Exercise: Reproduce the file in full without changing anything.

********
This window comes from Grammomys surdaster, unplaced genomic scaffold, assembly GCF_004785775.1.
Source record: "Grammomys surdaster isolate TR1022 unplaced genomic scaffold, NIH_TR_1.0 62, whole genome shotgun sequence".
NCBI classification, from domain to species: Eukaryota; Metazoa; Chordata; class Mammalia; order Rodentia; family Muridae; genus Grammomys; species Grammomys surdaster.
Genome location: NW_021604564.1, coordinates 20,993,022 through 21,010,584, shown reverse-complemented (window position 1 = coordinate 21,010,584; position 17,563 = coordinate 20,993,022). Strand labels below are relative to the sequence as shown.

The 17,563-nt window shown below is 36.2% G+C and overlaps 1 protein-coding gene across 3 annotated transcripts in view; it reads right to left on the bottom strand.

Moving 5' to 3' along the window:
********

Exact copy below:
This window comes from Grammomys surdaster, unplaced genomic scaffold, assembly GCF_004785775.1.
Source record: "Grammomys surdaster isolate TR1022 unplaced genomic scaffold, NIH_TR_1.0 62, whole genome shotgun sequence".
NCBI classification, from domain to species: Eukaryota; Metazoa; Chordata; class Mammalia; order Rodentia; family Muridae; genus Grammomys; species Grammomys surdaster.
Genome location: NW_021604564.1, coordinates 20,993,022 through 21,010,584, shown reverse-complemented (window position 1 = coordinate 21,010,584; position 17,563 = coordinate 20,993,022). Strand labels below are relative to the sequence as shown.

The 17,563-nt window shown below is 36.2% G+C and overlaps 1 protein-coding gene across 3 annotated transcripts in view; it reads right to left on the bottom strand.

Moving 5' to 3' along the window: